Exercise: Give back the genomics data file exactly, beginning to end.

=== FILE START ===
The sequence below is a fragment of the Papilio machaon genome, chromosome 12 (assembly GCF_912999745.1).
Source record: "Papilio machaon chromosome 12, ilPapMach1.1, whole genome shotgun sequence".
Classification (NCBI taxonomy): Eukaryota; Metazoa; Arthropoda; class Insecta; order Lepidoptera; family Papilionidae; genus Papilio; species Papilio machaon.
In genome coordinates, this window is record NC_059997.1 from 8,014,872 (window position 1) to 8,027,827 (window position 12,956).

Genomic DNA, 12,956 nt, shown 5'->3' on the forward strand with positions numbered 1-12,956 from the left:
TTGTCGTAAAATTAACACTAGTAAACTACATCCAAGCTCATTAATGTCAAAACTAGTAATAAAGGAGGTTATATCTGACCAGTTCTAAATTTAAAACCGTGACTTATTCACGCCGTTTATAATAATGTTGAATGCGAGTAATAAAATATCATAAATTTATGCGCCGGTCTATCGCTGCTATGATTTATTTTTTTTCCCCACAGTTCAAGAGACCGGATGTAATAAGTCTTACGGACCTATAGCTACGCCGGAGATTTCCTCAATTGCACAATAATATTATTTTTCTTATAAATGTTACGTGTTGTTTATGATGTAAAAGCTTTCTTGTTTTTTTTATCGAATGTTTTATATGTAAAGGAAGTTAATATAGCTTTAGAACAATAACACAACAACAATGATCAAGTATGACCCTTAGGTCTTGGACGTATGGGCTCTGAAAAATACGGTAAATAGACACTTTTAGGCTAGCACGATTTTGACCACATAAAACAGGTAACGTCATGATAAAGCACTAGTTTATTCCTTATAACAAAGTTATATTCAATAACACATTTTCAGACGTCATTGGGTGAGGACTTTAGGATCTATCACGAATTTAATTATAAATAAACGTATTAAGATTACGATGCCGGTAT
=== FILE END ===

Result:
The sequence below is a fragment of the Papilio machaon genome, chromosome 12 (assembly GCF_912999745.1).
Source record: "Papilio machaon chromosome 12, ilPapMach1.1, whole genome shotgun sequence".
Classification (NCBI taxonomy): Eukaryota; Metazoa; Arthropoda; class Insecta; order Lepidoptera; family Papilionidae; genus Papilio; species Papilio machaon.
In genome coordinates, this window is record NC_059997.1 from 8,014,872 (window position 1) to 8,027,827 (window position 12,956).

Genomic DNA, 12,956 nt, shown 5'->3' on the forward strand with positions numbered 1-12,956 from the left:
TTGTCGTAAAATTAACACTAGTAAACTACATCCAAGCTCATTAATGTCAAAACTAGTAATAAAGGAGGTTATATCTGACCAGTTCTAAATTTAAAACCGTGACTTATTCACGCCGTTTATAATAATGTTGAATGCGAGTAATAAAATATCATAAATTTATGCGCCGGTCTATCGCTGCTATGATTTATTTTTTTTCCCCACAGTTCAAGAGACCGGATGTAATAAGTCTTACGGACCTATAGCTACGCCGGAGATTTCCTCAATTGCACAATAATATTATTTTTCTTATAAATGTTACGTGTTGTTTATGATGTAAAAGCTTTCTTGTTTTTTTTATCGAATGTTTTATATGTAAAGGAAGTTAATATAGCTTTAGAACAATAACACAACAACAATGATCAAGTATGACCCTTAGGTCTTGGACGTATGGGCTCTGAAAAATACGGTAAATAGACACTTTTAGGCTAGCACGATTTTGACCACATAAAACAGGTAACGTCATGATAAAGCACTAGTTTATTCCTTATAACAAAGTTATATTCAATAACACATTTTCAGACGTCATTGGGTGAGGACTTTAGGATCTATCACGAATTTAATTATAAATAAACGTATTAAGATTACGATGCCGGTAT